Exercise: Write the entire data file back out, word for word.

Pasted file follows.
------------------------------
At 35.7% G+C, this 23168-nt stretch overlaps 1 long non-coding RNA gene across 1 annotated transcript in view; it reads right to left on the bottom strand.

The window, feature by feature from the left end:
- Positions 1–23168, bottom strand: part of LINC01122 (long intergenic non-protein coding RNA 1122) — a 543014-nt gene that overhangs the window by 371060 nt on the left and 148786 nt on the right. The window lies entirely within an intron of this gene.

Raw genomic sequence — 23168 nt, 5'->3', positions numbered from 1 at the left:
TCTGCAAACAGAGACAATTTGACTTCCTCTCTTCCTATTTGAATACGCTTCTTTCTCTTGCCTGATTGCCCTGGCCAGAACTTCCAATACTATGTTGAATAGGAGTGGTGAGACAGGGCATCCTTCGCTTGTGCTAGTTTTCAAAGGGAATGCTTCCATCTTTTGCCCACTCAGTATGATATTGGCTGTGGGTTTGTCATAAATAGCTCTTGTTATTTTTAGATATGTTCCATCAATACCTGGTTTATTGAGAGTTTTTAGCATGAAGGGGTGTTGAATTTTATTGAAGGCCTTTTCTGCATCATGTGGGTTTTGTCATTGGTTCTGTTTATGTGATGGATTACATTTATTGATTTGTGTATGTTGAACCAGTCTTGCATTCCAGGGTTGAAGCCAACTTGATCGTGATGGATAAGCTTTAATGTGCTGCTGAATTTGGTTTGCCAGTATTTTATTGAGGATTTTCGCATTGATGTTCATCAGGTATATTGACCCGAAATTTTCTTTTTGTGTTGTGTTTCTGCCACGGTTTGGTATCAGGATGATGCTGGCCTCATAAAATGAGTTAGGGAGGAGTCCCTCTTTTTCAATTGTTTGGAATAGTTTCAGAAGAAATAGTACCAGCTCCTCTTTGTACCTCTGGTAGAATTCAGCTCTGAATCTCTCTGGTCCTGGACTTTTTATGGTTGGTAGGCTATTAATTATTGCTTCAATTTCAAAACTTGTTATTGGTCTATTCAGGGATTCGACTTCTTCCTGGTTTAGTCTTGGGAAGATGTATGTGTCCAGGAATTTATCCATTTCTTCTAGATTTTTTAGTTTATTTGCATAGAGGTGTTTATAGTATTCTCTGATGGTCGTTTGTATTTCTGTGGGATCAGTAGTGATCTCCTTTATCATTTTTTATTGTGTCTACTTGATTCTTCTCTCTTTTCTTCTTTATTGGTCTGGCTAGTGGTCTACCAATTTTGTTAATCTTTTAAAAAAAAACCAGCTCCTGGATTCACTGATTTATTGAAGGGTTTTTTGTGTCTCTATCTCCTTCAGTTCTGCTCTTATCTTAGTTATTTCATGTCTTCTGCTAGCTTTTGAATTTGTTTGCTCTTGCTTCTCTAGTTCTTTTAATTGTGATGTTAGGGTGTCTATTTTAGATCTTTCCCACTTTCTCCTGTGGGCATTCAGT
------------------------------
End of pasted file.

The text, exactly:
At 35.7% G+C, this 23168-nt stretch overlaps 1 long non-coding RNA gene across 1 annotated transcript in view; it reads right to left on the bottom strand.

The window, feature by feature from the left end:
- Positions 1–23168, bottom strand: part of LINC01122 (long intergenic non-protein coding RNA 1122) — a 543014-nt gene that overhangs the window by 371060 nt on the left and 148786 nt on the right. The window lies entirely within an intron of this gene.

Raw genomic sequence — 23168 nt, 5'->3', positions numbered from 1 at the left:
TCTGCAAACAGAGACAATTTGACTTCCTCTCTTCCTATTTGAATACGCTTCTTTCTCTTGCCTGATTGCCCTGGCCAGAACTTCCAATACTATGTTGAATAGGAGTGGTGAGACAGGGCATCCTTCGCTTGTGCTAGTTTTCAAAGGGAATGCTTCCATCTTTTGCCCACTCAGTATGATATTGGCTGTGGGTTTGTCATAAATAGCTCTTGTTATTTTTAGATATGTTCCATCAATACCTGGTTTATTGAGAGTTTTTAGCATGAAGGGGTGTTGAATTTTATTGAAGGCCTTTTCTGCATCATGTGGGTTTTGTCATTGGTTCTGTTTATGTGATGGATTACATTTATTGATTTGTGTATGTTGAACCAGTCTTGCATTCCAGGGTTGAAGCCAACTTGATCGTGATGGATAAGCTTTAATGTGCTGCTGAATTTGGTTTGCCAGTATTTTATTGAGGATTTTCGCATTGATGTTCATCAGGTATATTGACCCGAAATTTTCTTTTTGTGTTGTGTTTCTGCCACGGTTTGGTATCAGGATGATGCTGGCCTCATAAAATGAGTTAGGGAGGAGTCCCTCTTTTTCAATTGTTTGGAATAGTTTCAGAAGAAATAGTACCAGCTCCTCTTTGTACCTCTGGTAGAATTCAGCTCTGAATCTCTCTGGTCCTGGACTTTTTATGGTTGGTAGGCTATTAATTATTGCTTCAATTTCAAAACTTGTTATTGGTCTATTCAGGGATTCGACTTCTTCCTGGTTTAGTCTTGGGAAGATGTATGTGTCCAGGAATTTATCCATTTCTTCTAGATTTTTTAGTTTATTTGCATAGAGGTGTTTATAGTATTCTCTGATGGTCGTTTGTATTTCTGTGGGATCAGTAGTGATCTCCTTTATCATTTTTTATTGTGTCTACTTGATTCTTCTCTCTTTTCTTCTTTATTGGTCTGGCTAGTGGTCTACCAATTTTGTTAATCTTTTAAAAAAAAACCAGCTCCTGGATTCACTGATTTATTGAAGGGTTTTTTGTGTCTCTATCTCCTTCAGTTCTGCTCTTATCTTAGTTATTTCATGTCTTCTGCTAGCTTTTGAATTTGTTTGCTCTTGCTTCTCTAGTTCTTTTAATTGTGATGTTAGGGTGTCTATTTTAGATCTTTCCCACTTTCTCCTGTGGGCATTCAGT